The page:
U.S. dollar, yen decline; Canadian dollar soars

By Wanfeng Zhou

NEW YORK (BestGrowthStock) – The U.S. dollar dropped against high-yielding currencies such as the Australian dollar on Tuesday and the yen fell after strong U.S. bank earnings stoked risk appetite.

The Canadian dollar soared after the Bank of Canada signaled it may raise interest rates as early as June and as oil prices gained after some European flights resumed following five days of disruption by Iceland’s volcanic ash.

Goldman Sachs (GS.N: ), charged with fraud by the U.S. Securities and Exchange Commission last Friday, reported first-quarter earnings nearly doubled. That boosted optimism about the global economy and knocked the yen off three-week highs versus the dollar hit on Monday.

“It seems like we’re seeing a bit of a risk-on approach again. So the commodity currencies like the Aussie and Canadian dollars in particular…are doing quite well,” said Gareth Sylvester, senior currency strategist at HiFX in San Francisco.

In late trading, the dollar rose 0.8 percent to 93.15 yen, after hitting a three-week low of 91.58 on Monday. The euro gained 0.5 percent to 125.22 yen.

The yen also fell on the crosses, with Aussie/yen rallying 1.3 percent to 86.75 and sterling/yen rising 1 percent to 143.16.

The Australian dollar rose 0.8 percent against the greenback to US$0.9316.

The Reserve Bank of Australia felt that a coming boom in export earnings meant it could not delay a hike in interest rates earlier this month, minutes of the central bank’s April meeting showed.

The hawkish tone to the minutes led some investors and analysts to bet the Australian central bank may raise rates yet again by another 25 basis points as early as May.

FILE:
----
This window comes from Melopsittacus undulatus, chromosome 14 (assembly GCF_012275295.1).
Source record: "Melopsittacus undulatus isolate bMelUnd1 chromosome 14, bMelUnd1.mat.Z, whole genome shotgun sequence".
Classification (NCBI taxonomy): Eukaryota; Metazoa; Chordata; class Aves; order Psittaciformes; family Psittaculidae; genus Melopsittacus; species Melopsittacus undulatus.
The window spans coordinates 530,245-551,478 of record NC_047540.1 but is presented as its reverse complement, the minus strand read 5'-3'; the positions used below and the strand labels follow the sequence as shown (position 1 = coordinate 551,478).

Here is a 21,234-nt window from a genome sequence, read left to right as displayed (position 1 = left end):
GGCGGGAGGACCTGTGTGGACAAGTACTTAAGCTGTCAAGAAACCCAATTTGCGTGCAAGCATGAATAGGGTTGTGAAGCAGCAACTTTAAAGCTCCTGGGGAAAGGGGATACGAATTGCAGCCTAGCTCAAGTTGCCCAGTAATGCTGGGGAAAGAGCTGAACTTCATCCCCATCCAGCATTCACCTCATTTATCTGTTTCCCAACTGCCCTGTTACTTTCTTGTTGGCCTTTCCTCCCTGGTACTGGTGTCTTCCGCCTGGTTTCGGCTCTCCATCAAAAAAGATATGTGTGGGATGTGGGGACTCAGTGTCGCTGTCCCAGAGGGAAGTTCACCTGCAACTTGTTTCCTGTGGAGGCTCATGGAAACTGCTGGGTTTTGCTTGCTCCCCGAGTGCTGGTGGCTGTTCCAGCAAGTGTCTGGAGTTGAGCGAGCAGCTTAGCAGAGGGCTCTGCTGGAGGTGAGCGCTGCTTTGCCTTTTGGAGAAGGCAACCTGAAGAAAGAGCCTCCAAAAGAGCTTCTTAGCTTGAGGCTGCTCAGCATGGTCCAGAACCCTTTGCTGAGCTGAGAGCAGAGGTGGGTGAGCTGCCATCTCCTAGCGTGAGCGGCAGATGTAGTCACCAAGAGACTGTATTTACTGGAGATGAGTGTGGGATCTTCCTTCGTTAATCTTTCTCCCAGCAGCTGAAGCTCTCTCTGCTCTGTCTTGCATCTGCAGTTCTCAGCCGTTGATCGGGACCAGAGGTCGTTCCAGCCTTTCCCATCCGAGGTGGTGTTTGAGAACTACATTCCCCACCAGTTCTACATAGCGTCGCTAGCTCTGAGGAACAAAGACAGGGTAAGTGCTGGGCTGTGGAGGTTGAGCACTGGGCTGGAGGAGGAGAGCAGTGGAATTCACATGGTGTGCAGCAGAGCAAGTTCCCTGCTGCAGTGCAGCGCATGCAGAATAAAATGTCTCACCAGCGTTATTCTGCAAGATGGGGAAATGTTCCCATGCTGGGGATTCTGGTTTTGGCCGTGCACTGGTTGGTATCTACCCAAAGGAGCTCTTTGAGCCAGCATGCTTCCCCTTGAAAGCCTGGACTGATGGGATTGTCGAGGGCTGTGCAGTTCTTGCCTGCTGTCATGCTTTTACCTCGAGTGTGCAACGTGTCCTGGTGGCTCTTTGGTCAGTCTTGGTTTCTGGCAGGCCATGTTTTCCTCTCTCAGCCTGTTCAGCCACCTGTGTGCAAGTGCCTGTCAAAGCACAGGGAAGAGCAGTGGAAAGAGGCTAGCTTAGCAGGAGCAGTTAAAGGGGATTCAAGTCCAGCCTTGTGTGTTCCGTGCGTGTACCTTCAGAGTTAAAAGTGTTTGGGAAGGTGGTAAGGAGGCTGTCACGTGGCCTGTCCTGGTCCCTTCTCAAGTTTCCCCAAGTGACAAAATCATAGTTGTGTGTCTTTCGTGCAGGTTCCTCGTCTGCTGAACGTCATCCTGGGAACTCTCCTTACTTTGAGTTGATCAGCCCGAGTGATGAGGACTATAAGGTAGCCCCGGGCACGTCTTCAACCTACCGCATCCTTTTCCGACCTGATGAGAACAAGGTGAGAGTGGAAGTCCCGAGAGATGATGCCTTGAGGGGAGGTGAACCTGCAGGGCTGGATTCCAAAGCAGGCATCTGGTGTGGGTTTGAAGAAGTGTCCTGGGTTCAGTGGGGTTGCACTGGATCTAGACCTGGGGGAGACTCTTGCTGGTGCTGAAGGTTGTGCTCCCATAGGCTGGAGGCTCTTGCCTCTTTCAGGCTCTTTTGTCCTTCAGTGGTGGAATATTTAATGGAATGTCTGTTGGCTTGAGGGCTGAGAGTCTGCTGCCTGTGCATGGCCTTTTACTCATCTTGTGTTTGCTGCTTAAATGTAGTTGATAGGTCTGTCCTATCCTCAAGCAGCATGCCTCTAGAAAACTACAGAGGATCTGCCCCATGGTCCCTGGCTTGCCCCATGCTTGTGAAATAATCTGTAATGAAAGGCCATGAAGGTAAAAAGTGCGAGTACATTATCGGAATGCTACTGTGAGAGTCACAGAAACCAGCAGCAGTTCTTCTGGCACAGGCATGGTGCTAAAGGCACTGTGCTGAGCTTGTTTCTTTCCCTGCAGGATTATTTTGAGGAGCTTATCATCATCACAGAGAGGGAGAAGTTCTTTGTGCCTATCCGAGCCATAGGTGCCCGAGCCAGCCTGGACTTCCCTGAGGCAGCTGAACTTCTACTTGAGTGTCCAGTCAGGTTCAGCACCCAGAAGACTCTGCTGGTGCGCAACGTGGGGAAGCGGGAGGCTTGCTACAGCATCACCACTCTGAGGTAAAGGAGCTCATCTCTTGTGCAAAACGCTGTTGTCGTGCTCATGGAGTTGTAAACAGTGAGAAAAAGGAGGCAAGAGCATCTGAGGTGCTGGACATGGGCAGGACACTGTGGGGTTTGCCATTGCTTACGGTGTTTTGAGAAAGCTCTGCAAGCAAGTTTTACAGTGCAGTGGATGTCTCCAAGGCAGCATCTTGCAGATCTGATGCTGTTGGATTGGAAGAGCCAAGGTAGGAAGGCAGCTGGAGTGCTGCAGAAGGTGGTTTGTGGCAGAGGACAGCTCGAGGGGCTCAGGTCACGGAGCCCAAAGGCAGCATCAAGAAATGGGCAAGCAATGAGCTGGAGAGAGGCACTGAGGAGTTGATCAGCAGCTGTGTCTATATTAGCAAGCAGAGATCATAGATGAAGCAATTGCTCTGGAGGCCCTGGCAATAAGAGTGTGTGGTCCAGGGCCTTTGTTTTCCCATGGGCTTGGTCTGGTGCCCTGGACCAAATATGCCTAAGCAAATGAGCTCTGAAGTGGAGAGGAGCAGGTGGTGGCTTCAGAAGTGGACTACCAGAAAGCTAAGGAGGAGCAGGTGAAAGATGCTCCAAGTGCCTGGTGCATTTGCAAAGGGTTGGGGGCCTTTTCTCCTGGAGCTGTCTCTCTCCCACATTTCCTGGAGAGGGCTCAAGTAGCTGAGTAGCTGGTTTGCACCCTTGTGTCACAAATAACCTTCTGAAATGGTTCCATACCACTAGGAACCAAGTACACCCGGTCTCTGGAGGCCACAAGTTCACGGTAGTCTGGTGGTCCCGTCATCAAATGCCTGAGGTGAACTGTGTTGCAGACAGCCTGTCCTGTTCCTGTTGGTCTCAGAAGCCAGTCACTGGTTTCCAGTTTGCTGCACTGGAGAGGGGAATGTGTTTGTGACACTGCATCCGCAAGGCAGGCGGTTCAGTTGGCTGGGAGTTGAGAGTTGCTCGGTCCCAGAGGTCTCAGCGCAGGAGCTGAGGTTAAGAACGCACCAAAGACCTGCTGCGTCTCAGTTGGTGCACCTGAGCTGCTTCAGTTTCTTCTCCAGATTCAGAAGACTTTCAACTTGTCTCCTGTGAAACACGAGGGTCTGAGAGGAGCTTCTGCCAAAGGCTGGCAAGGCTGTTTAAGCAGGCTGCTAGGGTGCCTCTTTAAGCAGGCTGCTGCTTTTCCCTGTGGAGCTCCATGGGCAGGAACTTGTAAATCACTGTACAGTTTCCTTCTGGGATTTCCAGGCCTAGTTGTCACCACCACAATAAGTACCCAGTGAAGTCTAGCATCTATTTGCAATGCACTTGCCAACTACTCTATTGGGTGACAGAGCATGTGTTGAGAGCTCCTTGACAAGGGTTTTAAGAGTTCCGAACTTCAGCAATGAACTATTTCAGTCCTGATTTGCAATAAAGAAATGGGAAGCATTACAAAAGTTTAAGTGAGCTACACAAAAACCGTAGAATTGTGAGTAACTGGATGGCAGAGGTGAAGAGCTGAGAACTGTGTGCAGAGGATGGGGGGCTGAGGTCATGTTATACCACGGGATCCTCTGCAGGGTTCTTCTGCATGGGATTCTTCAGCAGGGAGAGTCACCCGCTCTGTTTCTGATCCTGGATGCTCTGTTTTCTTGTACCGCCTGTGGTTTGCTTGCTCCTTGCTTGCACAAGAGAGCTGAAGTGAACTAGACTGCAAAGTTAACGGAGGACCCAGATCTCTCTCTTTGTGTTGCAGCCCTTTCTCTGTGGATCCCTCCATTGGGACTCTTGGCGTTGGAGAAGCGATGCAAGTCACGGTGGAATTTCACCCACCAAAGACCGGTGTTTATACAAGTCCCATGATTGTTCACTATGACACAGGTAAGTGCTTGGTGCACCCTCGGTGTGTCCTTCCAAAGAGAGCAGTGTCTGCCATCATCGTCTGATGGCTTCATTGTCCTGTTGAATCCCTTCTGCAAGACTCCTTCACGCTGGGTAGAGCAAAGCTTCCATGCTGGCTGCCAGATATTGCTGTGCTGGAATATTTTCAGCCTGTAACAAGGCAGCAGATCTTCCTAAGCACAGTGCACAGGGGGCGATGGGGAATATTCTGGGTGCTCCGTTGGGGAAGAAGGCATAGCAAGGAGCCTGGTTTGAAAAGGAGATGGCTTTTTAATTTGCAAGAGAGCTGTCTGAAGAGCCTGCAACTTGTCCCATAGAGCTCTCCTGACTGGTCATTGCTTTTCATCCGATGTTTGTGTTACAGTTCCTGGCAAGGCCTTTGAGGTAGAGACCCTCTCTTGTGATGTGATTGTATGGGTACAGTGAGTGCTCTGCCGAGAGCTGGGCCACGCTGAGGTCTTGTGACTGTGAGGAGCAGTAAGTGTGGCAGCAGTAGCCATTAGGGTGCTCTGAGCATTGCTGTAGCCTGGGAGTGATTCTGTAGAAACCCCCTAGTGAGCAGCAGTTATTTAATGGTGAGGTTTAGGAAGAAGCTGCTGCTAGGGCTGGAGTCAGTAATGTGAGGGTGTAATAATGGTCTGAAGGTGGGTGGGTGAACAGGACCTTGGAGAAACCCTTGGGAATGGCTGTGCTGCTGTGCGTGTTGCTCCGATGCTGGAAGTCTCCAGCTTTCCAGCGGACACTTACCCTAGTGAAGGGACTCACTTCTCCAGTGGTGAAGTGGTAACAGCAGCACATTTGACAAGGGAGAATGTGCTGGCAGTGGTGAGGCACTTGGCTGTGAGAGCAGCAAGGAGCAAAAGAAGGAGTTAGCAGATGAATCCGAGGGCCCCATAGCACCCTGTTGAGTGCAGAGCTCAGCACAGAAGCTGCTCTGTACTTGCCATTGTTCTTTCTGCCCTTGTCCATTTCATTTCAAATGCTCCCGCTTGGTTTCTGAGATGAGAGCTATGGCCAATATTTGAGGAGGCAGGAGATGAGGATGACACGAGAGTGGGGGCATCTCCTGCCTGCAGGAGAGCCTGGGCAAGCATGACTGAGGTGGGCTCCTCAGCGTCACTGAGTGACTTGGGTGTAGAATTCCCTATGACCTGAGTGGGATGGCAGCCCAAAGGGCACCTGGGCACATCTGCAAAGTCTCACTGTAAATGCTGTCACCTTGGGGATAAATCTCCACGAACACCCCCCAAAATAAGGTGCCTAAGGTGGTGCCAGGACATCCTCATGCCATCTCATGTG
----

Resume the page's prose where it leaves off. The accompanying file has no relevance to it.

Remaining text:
The Canadian dollar soared, with the greenback last trading 1.6 percent lower at C$0.9987, after the Bank of Canada abandoned its conditional commitment to keep rates steady until the end of June, becoming the first Group of Seven country to signal it will raise interest rates.

“This suggests scope for some further strength in the Canadian dollar in the coming months,” said Vassili Serebriakov, currency strategist at Wells Fargo. “That said, with speculative long positions on the Canadian dollar already near record highs, we see significant Canadian dollar upside from these levels as unlikely.”

In terms of technicals, traders said the currency pair formed a double bottom at around C$0.9950, a break of which would see an extension of a decline toward C$0.9830.

The euro last traded down 0.3 percent at $1.3443, after rising to session highs on stronger-than-expected German ZEW economic sentiment data.

Concerns about debt troubles in Greece and other peripheral euro zone economies like Portugal continue to dog the euro, analysts said.

European Central Bank Governing Council member Axel Weber denied reports that he had said Greece may require assistance of up to 80 billion euros to avoid default,

Weber said he had simply referred to a provisional figure for a three-year period by the Greek Finance Ministry that had since been revised, and his comments had been misinterpreted.

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(Additional reporting by Gertrude Chavez-Dreyfuss; Editing by Leslie Adler)

U.S. dollar, yen decline; Canadian dollar soars